Lives of township dwellers seen in danger
PUL-I-KHUMRI (PAN): Officials say they are concerned about the safety of dwellers of a controversial township located near coalmines in northern Baghlan province.
Nearly 1,900 residential houses have been constructed in the township spread on 5,000 acres of land near the coalmine in the Kakar Valley, 15 km northeast of Pul-i-Khumri -- the provincial capital.
The provincial mines and environment protection departments have not been consulted on the township’s construction.
Environment Protection Director Noorullah Amini told Pajhwok Afghan News the township was situated close to the coalmine, where a natural disaster could threaten the inhabitants’ lives.
He said the township lacked environment protection facilities and its dwellers drank contaminated water.
“Some people have established up to four-storey buildings in the township, where water used by dwellers goes deep into the coal deposits, which can cause a huge disaster,” Amini believed.
Amini said they had repeatedly conveyed their concerns to the Ministry of Urban Development, the Environmental Protection Agency in Kabul and provincial authorities, but to no avail.
Pul-i-Khumri Mayor Abdullah Hisar said only 720 residential plots had to be built in the township as approved by the Presidential Office after the Baghlan Municipality recommended the plots’ distribution to families three years back.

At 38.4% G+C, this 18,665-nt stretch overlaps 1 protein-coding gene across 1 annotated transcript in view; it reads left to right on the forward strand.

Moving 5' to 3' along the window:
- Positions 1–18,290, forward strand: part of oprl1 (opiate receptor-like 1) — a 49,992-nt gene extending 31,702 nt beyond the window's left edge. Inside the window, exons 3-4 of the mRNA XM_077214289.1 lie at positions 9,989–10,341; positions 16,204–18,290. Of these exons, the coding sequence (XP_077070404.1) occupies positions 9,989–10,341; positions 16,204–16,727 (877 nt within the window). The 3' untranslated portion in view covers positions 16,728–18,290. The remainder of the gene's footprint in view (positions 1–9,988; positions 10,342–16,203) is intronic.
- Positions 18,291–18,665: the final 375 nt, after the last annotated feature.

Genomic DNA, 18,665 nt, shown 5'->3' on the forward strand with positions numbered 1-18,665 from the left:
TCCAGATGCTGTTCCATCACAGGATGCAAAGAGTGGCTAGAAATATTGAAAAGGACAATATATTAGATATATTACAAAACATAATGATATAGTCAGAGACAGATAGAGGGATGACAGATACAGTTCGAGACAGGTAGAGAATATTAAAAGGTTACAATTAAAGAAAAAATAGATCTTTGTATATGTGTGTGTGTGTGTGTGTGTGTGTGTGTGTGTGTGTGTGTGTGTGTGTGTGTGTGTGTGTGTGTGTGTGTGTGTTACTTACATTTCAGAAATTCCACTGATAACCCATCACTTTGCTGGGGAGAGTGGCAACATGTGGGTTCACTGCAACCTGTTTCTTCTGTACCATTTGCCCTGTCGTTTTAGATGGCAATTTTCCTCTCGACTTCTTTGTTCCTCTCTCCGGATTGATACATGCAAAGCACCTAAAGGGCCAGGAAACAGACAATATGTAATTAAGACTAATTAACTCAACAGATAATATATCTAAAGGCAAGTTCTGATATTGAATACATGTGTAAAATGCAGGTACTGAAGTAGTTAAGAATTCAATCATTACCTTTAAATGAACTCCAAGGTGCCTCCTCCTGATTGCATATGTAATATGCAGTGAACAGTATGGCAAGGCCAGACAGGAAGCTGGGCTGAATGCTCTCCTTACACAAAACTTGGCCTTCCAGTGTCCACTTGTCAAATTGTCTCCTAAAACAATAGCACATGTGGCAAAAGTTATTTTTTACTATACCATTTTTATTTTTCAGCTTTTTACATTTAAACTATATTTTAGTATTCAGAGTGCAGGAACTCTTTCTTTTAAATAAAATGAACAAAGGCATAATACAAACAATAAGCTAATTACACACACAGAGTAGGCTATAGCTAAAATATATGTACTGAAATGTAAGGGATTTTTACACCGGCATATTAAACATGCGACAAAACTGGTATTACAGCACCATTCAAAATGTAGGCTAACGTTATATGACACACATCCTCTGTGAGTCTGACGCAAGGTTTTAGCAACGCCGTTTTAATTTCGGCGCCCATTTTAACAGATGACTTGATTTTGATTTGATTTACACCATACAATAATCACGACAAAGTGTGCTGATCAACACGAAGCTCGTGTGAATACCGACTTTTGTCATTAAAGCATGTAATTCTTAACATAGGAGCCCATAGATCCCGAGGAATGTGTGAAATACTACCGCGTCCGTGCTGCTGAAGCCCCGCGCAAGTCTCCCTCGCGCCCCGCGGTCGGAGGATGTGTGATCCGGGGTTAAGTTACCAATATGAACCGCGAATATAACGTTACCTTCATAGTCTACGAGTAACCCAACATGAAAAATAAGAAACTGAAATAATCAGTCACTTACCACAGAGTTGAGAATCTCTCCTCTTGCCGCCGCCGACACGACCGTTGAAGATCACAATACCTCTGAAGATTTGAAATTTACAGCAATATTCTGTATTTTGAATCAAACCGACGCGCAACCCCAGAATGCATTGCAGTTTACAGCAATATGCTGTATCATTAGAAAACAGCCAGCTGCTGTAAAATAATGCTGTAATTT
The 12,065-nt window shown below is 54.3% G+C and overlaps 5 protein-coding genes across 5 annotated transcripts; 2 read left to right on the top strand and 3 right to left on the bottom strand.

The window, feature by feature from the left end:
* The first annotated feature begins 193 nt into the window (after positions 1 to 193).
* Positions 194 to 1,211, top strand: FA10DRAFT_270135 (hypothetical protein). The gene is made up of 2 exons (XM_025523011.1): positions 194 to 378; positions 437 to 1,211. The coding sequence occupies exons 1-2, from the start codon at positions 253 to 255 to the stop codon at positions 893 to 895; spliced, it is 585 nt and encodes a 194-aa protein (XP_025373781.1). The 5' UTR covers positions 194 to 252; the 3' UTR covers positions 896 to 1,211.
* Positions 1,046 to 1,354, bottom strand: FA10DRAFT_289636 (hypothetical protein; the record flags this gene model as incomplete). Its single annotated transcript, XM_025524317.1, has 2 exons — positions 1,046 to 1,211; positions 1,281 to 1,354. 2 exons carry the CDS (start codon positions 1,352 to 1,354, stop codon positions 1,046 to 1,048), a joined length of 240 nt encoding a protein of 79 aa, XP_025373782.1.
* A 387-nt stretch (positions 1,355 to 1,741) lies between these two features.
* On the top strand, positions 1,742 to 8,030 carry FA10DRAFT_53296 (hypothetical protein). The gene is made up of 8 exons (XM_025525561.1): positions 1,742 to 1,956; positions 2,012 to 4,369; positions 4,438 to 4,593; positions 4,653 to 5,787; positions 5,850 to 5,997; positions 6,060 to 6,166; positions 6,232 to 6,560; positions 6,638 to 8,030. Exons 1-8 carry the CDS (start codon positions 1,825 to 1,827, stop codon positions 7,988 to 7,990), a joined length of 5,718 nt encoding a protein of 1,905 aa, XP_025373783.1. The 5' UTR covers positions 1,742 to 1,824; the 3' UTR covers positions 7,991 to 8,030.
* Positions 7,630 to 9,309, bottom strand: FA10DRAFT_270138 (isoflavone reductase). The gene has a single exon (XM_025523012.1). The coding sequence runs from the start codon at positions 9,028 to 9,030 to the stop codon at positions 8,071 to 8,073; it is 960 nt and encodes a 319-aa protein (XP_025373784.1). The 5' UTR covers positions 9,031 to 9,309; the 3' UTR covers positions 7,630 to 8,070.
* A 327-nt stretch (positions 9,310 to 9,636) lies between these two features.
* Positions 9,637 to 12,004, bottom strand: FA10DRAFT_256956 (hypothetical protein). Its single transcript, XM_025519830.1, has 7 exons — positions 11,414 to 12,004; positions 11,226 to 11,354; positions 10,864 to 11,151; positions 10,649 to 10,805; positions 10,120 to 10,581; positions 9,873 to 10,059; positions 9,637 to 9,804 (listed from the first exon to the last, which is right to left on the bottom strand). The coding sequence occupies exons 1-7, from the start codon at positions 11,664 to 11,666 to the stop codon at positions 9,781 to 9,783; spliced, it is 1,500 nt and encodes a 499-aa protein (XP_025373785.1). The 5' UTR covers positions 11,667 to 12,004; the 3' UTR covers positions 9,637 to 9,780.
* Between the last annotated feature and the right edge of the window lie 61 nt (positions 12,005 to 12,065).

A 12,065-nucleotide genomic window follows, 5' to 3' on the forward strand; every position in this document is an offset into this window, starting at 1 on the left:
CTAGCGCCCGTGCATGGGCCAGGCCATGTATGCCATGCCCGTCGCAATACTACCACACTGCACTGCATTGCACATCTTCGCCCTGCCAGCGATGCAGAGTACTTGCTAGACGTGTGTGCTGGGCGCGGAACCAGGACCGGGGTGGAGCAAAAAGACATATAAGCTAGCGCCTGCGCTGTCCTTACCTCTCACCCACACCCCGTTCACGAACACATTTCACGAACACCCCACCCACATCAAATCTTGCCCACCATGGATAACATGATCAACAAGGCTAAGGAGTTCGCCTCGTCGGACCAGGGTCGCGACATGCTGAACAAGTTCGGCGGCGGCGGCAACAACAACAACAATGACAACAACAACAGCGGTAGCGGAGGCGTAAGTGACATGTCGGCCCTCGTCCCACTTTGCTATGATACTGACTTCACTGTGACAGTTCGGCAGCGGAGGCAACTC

He said some powerful warlords had been grabbing large swaths of land attached to the township over the past two years and had constructed houses on the usurped land near the coalmine.
Meanwhile, Baghlan Reconstruction and Development Plan head Eng. Abdul Khaliq said every construction should be started after the soil sample was examined and a complete technical survey of the area was conducted and shared with the Environmental Protection Agency.
However, he said the governor’s house had no documents showing the required standards had been followed in the construction of Kakar Township to assure the safety of its residents.
The Ghori Cement Plant is also a kilometer away from the township.
Eng. Khaliq also feared a potential natural disaster could hit the residential area if explosions occurred in the coalmine.
He said the authorities had launched a survey in the area to determine if the township stood on mineral deposits.
In that case, he said the township would be canceled and its residents shifted to another area.
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